My first trip to Coopers’ Minipi Lodges many years ago was a learning experience. I caught a lot of small and medium sized Brook Trout and one 5 3/4 pound Arctic Char. But, the last day at Minonipi Lake turned out to be my best of the trip. I had been running a big black, weighted Wooly Bugger through the narrows between two lakes when it suddenly stopped. Thinking I was hung up on the bottom once again, I pulled upward and to the side slowly to try to dislodge it from the rock.. But the rock slowly swam away… upstream.
It seems I had a big fish on finally. He took me out into the current and rapidly took me into my backing. I jumped from boulder to boulder and reached shore, and started pulling from the side to get him out of the heavy current. Once I got him to the net he really became active. He bounced around in the net so much that we couldn’t get an accurate weight on him. I managed to get a few photos of him and measured him… a little over 24 inches. We released him as soon as we could and watched him swim away.
That big Brookie made my trip…. and he became the inspiration for a painting. The Minipi system is famous for its Brook Trout, and rightfully so. These trout are not just big, they are deep bodied, energetic and extremely colorful. I finally caught one of Minipi’s huge Brook Trout and held him in my hands for a few moments before releasing him. What a thrill.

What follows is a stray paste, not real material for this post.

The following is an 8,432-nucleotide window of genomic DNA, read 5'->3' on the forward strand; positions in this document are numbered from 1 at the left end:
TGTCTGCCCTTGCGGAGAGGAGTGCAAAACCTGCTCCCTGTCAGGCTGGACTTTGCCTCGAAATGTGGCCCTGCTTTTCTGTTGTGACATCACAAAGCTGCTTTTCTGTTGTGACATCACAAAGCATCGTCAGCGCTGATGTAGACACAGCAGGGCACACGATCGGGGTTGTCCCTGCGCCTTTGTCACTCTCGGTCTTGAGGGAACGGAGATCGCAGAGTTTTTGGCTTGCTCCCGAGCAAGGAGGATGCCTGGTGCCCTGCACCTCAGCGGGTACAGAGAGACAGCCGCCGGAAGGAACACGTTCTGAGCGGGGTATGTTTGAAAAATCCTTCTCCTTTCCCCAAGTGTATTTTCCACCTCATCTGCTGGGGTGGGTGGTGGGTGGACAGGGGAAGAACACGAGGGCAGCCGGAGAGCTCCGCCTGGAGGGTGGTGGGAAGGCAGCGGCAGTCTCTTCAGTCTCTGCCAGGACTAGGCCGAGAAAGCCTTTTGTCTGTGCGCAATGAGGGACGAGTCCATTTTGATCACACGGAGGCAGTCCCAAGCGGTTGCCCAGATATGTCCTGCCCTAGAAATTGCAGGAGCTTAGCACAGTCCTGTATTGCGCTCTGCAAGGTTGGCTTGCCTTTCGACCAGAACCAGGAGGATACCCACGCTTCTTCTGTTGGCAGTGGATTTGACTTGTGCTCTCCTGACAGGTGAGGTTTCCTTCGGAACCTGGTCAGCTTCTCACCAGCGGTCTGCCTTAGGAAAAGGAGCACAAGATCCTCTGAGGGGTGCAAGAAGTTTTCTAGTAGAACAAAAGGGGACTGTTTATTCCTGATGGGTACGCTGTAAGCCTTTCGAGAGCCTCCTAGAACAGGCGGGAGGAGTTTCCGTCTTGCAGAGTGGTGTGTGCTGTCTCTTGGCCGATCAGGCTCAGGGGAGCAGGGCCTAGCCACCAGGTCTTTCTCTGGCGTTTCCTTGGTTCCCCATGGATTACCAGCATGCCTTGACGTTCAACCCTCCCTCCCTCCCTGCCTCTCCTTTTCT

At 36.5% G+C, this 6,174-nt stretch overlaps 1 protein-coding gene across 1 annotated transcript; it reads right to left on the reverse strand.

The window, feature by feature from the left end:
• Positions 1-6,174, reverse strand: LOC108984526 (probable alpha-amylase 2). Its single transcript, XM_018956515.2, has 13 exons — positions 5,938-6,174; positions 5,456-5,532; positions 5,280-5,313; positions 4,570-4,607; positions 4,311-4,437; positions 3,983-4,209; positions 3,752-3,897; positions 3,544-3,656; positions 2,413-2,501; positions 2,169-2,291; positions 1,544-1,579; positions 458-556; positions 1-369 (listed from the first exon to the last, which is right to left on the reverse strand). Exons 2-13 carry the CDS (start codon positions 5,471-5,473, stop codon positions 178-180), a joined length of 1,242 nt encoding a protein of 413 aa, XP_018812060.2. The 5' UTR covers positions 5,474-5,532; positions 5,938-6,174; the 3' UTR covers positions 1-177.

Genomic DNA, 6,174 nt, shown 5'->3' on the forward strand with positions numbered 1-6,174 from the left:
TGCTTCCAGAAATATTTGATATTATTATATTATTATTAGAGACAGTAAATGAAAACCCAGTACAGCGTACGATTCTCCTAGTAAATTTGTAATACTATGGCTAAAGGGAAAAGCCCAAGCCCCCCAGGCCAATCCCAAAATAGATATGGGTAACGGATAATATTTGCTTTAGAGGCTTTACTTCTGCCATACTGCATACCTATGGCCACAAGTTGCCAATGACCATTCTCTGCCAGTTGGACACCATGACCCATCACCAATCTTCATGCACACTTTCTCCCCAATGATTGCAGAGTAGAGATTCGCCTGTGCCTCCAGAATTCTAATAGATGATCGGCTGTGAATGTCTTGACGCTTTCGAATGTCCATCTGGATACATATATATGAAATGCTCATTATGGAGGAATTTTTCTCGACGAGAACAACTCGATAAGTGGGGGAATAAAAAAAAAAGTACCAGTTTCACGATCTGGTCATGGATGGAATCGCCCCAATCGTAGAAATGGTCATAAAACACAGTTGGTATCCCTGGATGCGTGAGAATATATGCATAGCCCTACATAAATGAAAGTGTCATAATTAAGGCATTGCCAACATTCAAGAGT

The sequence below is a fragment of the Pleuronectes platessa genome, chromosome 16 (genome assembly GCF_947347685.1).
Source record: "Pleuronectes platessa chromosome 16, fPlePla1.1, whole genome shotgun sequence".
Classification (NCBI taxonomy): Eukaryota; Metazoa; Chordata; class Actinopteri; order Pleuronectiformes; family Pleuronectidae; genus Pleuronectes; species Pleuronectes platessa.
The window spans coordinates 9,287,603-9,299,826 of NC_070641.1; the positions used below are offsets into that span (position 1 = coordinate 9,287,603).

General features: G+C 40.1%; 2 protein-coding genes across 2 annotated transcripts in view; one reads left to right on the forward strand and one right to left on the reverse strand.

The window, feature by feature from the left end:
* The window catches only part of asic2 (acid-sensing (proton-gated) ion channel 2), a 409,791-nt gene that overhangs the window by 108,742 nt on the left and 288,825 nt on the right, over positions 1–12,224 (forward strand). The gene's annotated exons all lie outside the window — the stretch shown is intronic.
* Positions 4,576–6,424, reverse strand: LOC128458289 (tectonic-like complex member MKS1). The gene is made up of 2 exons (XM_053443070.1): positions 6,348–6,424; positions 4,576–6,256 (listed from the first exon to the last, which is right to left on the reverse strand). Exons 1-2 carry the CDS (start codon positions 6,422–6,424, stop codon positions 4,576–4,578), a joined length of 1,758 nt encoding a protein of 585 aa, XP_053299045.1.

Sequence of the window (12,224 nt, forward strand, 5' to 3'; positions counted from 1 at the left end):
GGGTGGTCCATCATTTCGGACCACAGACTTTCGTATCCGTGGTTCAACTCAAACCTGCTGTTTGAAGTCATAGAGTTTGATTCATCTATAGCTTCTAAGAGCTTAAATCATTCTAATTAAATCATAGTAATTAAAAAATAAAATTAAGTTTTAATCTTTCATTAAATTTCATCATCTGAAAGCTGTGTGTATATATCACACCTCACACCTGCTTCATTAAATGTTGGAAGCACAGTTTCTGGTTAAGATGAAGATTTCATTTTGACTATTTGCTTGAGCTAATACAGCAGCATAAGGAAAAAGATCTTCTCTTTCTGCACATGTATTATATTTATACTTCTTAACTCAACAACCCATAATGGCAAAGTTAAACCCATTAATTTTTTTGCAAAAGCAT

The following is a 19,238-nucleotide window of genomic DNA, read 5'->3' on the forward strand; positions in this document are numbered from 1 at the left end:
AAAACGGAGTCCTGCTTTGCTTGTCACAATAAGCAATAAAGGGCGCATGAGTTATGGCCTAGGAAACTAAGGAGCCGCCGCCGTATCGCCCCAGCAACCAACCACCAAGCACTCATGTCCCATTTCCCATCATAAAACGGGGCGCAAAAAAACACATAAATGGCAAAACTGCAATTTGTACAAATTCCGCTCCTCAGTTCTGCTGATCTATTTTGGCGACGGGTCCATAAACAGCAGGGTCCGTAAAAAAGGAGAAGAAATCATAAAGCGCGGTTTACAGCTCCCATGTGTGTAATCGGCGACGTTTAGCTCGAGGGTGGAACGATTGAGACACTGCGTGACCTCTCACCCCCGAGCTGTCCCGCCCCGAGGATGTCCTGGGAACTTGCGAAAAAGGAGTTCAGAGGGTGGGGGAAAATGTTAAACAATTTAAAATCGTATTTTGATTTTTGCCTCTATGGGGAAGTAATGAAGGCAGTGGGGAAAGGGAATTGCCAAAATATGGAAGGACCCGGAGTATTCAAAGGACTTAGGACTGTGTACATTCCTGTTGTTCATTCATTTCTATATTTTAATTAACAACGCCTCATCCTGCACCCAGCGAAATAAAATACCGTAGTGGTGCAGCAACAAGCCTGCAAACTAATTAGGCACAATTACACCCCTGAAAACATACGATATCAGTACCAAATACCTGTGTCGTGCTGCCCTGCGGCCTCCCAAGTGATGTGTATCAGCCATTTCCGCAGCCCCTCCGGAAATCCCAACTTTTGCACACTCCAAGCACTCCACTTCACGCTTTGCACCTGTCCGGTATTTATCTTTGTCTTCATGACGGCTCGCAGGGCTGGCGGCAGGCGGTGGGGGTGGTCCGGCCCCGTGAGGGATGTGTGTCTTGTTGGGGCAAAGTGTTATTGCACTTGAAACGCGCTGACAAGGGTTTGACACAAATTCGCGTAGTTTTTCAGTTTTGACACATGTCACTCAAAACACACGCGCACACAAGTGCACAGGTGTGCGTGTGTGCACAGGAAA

“Well, Timmy,” the guide replied, “It’s a big, bumbly dry fly, like this one here. And up here most times it’s the color of a Cream Sickle and damn near as big as your pinkie finger with whiskers fore and aft as white as those on Santa’s chin.”
What’s it for?
“Well, it’s for skimming. You see, it’s really a salmon “skimmer;” what they calls a “waking” fly. First, it wakes up fish that ‘er nappin’; and, second, it makes a “wake” when you retrieves it straight. We use it for catchin’ brookies on smooth water, in the riffles or rapids. Smear it with dry-fly grease and ya can’t retrieve it too fast neither. Or bounce, skip and dance it too much on the surface. You can plop it close a log or rocky shore and waggle it. You know, make it “shiver.” Let it rest and shiver it again. Look out ! It’s called a bomber, ya see, ‘cause ‘a the way fish explode on it. Bam !
How’s it made?
“Deer hair spun on a streamer hook size 2 to 4 clipped into a cigar shape and palmered with white, stiff hackle. Some mistake it for a bass bug or a caterpilly. Fact is, it’s one of the most popular salmon flies in Canada. The wings, split or not, and the tail are made from tufts of white deer hair, sometimes woodchuck. Gotta trim the bottom near flat close up to the shank to give the hook a better bite. Old-timers like the body to end just short ‘a the hook point. Again, for better bite.”
“Some ‘a the boys take out their Swiss Army knife and scissor off the wings and hackle and use it as a pike streamer. Got an extra one? Hand it here; I’ll show ya.”
What’s in imitate?
“Nothin’. Nothin’ ‘atall, Mr. Shay.”